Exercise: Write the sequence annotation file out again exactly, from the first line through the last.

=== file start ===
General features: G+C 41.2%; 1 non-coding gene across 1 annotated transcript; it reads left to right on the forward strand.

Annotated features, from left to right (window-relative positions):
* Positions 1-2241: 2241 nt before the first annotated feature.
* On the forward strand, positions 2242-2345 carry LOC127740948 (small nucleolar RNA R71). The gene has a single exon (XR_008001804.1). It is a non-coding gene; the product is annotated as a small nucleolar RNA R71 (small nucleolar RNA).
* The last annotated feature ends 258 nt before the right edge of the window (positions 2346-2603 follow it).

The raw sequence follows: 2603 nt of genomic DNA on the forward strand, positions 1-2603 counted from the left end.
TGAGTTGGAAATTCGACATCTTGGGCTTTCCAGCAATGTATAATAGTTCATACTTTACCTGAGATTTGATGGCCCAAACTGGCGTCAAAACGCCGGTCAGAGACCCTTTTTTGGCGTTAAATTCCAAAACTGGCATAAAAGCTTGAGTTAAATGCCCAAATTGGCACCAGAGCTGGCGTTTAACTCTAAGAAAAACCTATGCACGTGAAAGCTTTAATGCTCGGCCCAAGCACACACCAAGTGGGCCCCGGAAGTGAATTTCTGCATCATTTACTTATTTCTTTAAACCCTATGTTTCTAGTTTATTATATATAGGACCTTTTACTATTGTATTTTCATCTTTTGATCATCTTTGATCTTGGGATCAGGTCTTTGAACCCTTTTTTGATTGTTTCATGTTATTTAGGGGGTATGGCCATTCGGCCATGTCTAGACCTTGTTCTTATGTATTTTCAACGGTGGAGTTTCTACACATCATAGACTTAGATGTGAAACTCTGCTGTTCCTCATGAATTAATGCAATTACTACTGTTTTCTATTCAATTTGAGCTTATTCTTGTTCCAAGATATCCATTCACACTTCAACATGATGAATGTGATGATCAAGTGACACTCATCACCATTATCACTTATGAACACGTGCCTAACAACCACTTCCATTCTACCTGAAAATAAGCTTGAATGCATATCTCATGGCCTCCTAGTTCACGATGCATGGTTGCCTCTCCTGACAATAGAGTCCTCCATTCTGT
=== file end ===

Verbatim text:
General features: G+C 41.2%; 1 non-coding gene across 1 annotated transcript; it reads left to right on the forward strand.

Annotated features, from left to right (window-relative positions):
* Positions 1-2241: 2241 nt before the first annotated feature.
* On the forward strand, positions 2242-2345 carry LOC127740948 (small nucleolar RNA R71). The gene has a single exon (XR_008001804.1). It is a non-coding gene; the product is annotated as a small nucleolar RNA R71 (small nucleolar RNA).
* The last annotated feature ends 258 nt before the right edge of the window (positions 2346-2603 follow it).

The raw sequence follows: 2603 nt of genomic DNA on the forward strand, positions 1-2603 counted from the left end.
TGAGTTGGAAATTCGACATCTTGGGCTTTCCAGCAATGTATAATAGTTCATACTTTACCTGAGATTTGATGGCCCAAACTGGCGTCAAAACGCCGGTCAGAGACCCTTTTTTGGCGTTAAATTCCAAAACTGGCATAAAAGCTTGAGTTAAATGCCCAAATTGGCACCAGAGCTGGCGTTTAACTCTAAGAAAAACCTATGCACGTGAAAGCTTTAATGCTCGGCCCAAGCACACACCAAGTGGGCCCCGGAAGTGAATTTCTGCATCATTTACTTATTTCTTTAAACCCTATGTTTCTAGTTTATTATATATAGGACCTTTTACTATTGTATTTTCATCTTTTGATCATCTTTGATCTTGGGATCAGGTCTTTGAACCCTTTTTTGATTGTTTCATGTTATTTAGGGGGTATGGCCATTCGGCCATGTCTAGACCTTGTTCTTATGTATTTTCAACGGTGGAGTTTCTACACATCATAGACTTAGATGTGAAACTCTGCTGTTCCTCATGAATTAATGCAATTACTACTGTTTTCTATTCAATTTGAGCTTATTCTTGTTCCAAGATATCCATTCACACTTCAACATGATGAATGTGATGATCAAGTGACACTCATCACCATTATCACTTATGAACACGTGCCTAACAACCACTTCCATTCTACCTGAAAATAAGCTTGAATGCATATCTCATGGCCTCCTAGTTCACGATGCATGGTTGCCTCTCCTGACAATAGAGTCCTCCATTCTGT